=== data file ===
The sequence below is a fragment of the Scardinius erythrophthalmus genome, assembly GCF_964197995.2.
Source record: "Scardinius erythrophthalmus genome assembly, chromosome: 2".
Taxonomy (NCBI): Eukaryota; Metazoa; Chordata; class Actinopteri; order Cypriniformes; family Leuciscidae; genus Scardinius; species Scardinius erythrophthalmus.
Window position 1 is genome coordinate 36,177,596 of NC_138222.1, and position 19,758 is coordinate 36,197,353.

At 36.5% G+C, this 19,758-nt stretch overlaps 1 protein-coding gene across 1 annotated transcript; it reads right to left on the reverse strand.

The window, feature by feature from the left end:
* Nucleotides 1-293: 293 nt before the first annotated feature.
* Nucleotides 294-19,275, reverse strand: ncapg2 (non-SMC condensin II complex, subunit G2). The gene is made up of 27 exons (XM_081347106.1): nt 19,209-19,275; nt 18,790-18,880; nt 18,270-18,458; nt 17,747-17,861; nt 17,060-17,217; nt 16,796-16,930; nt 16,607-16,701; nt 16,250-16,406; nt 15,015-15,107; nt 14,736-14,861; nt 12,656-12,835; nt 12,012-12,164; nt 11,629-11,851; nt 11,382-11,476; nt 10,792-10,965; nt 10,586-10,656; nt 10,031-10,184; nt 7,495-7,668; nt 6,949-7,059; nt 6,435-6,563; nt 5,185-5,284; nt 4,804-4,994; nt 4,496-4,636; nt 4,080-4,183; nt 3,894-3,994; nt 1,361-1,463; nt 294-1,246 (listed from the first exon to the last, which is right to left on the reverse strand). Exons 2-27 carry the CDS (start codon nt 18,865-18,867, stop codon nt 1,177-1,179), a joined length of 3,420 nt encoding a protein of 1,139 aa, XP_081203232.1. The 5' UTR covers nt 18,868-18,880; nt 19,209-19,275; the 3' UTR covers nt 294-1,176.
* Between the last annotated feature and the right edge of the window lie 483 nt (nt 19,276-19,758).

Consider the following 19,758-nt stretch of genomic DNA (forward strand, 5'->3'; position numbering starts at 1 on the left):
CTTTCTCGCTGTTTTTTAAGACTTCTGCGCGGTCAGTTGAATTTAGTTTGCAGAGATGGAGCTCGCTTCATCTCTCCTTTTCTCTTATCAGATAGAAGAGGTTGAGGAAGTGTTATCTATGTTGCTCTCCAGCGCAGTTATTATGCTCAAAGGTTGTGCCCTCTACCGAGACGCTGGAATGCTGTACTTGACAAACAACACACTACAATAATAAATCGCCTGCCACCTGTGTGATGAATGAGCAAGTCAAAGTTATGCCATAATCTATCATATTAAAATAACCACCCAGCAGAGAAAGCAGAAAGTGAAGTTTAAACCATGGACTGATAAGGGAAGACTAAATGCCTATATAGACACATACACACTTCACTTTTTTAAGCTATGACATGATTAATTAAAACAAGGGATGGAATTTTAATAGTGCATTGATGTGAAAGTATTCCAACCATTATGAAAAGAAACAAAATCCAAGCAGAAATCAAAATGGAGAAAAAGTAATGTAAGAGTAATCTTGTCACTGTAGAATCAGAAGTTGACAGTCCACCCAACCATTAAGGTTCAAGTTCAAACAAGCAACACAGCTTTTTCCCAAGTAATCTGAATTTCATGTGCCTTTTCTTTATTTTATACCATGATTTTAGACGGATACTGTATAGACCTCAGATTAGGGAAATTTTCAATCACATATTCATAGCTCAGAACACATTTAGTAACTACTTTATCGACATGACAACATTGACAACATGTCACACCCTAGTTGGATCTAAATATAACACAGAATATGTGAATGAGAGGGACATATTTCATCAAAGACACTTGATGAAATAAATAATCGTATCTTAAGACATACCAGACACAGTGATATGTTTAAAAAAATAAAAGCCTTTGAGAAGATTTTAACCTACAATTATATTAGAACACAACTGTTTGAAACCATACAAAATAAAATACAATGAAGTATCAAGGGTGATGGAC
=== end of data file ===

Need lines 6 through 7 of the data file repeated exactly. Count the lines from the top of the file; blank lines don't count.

The window, feature by feature from the left end:
* Nucleotides 1-293: 293 nt before the first annotated feature.